Our readers know by now that while all business plans have the same basic structure, business plans written for different businesses will differ in their nuances. A plan for a car wash and one for a car dealership are not the same. Making sure that your business plan if specifically tailored to your enterprise is especially crucial when your startup is a restaurant.
Running a restaurant is hard, with intense competition and rapidly changing customer tastes. It is one of the most fast-paced businesses out there, and it takes a specialized approach to succeed. You need to have superb food, excellent staff and an advantageous location in addition to a multitude of other factors. This should all be outlined from the very beginning in your restaurant business plan.
Your Target Market
No restaurant can’t be popular with every group of customers, who have different cuisine preferences, personal tastes, and acceptable price ranges. Young and old, Asian or Caucasian, immigrants and locals will gravitate towards different dining experiences. You can’t hope to please them all. What you can do, however, is make sure you are really popular with a certain group of customers. Choose your customer base wisely, and address their tastes while positioning your business for optimal access.
Your Restaurant’s Identity
Make sure your business is strongly defined, with a unique interior, stylized menu and special kitchen items that set it apart from other restaurants in the area. You need to be recognizable in order to compete. Your business plan should explain this vision clearly, showing how you are bringing something new, vibrant and refreshing to your customers.
Aesthetics and Design
The style of your restaurant’s interior will have a defining effect on what kind of customers it will attract. Cover everything, from the general color scheme, to furniture style, to the lighting and wall ornaments. Top to bottom, inside and out, your design should be considered to the finest detail.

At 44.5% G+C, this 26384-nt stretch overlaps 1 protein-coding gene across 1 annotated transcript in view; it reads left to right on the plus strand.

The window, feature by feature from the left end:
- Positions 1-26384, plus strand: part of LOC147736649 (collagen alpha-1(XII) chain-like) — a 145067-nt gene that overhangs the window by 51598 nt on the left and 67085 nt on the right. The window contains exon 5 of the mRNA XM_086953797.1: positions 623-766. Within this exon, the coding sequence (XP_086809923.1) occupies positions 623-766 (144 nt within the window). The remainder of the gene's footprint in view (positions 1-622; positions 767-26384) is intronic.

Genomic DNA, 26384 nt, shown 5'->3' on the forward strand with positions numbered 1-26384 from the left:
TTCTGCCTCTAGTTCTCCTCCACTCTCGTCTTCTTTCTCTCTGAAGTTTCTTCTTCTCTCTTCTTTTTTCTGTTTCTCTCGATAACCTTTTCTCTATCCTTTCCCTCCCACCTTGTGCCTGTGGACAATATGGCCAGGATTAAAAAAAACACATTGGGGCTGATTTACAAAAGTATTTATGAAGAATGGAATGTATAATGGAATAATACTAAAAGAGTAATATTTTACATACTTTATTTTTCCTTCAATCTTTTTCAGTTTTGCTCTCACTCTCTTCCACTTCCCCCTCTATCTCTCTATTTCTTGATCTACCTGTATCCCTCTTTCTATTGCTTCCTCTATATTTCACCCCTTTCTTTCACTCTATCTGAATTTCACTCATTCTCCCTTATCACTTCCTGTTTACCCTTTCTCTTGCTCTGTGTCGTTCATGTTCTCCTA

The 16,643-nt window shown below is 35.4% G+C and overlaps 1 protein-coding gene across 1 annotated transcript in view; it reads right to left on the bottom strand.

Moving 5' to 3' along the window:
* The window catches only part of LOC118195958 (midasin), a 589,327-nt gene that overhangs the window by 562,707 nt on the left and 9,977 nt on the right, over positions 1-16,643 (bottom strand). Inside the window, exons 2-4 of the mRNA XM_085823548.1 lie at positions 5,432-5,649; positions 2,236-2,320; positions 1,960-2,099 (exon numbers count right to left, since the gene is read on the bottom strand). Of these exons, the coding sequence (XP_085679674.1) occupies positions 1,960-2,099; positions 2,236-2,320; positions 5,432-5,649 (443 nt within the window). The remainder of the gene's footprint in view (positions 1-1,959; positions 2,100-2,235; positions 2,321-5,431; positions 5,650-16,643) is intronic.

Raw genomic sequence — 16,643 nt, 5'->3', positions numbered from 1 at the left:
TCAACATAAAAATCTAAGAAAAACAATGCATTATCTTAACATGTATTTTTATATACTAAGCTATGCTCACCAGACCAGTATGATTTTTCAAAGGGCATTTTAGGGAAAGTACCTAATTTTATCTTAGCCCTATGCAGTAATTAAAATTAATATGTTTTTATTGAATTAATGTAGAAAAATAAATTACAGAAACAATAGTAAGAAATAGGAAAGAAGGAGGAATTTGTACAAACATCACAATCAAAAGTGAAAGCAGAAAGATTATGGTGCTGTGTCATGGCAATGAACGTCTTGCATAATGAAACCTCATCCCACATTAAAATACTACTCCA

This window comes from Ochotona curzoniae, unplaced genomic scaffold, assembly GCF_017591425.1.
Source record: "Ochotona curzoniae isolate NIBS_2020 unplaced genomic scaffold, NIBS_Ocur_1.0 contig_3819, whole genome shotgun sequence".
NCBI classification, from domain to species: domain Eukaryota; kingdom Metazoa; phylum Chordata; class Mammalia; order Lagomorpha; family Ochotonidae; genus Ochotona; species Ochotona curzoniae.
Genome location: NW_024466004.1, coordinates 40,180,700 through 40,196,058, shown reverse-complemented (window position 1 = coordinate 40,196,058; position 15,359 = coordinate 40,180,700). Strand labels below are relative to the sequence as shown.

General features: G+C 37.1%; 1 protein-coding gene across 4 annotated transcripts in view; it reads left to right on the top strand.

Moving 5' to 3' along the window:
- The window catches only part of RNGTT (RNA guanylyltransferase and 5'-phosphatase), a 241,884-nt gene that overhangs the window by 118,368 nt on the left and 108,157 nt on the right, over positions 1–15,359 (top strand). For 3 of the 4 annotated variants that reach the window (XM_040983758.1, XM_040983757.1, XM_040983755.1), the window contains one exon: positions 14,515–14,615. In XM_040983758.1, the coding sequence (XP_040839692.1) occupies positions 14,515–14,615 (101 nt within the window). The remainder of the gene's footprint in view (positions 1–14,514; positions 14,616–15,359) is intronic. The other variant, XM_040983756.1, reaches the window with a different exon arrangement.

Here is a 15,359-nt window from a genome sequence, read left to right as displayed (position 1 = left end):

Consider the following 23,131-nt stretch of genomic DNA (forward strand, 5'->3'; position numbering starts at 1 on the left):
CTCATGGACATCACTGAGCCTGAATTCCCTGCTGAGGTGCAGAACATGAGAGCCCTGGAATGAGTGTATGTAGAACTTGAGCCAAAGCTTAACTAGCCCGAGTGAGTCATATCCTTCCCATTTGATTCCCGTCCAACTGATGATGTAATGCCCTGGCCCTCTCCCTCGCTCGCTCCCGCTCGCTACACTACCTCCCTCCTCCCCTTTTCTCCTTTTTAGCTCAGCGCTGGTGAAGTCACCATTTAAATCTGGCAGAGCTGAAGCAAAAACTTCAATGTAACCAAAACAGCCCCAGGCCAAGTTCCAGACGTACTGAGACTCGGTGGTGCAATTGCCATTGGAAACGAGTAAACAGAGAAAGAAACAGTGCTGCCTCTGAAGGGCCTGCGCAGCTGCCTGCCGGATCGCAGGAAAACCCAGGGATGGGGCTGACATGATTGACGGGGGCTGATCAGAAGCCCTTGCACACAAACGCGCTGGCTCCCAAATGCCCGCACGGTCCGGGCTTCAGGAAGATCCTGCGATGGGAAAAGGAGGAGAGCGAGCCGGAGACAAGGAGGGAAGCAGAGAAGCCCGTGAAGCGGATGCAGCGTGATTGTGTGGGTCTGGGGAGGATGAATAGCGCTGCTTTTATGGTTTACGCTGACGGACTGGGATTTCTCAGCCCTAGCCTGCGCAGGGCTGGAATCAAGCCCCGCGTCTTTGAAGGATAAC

An additional aspect of this is the layout. Plan for sufficient prep space, room for servers to navigate tables and a well-outfitted kitchen. A poor design will lead to longer serving times, and unhappy customers.
A Marketing Plan
Find ways to attract customers while avoiding high-cost marketing campaigns on TV or Radio. There are many ways to reach out to your potential customers, so make sure to research them and choose the ones that work best. Brochures, flyers, discount coupons, family specials and other tried and tested ways exist that can create an influx of diners. Use them. Engage with your community in a friendly, inviting way and you will grow a solid customer base to rely on.
Plan B Scenarios
Also known as contingency plans, they will allow you to get up and going if you get hit by hard times. Think ahead and try to anticipate things that may affect your operation negatively. For example, what happens when a very popular franchise competitor opens a restaurant nearby, diverting customers? Costs for some foods may rise suddenly , making it necessary to revise your menu in a hurry. If you think of ways to cope with those scenarios now, it will save you time and worry should they actually occur.
Those should all, of course, be accompanied by all other key components of a business plan, such as your corporate structure, team leaders, and financial forecasts that show how exactly you plan to succeed in your endeavor. Good luck!
For more information or advice on how to write a winning restaurant business plan, contact us now and we will get you on the way in no time.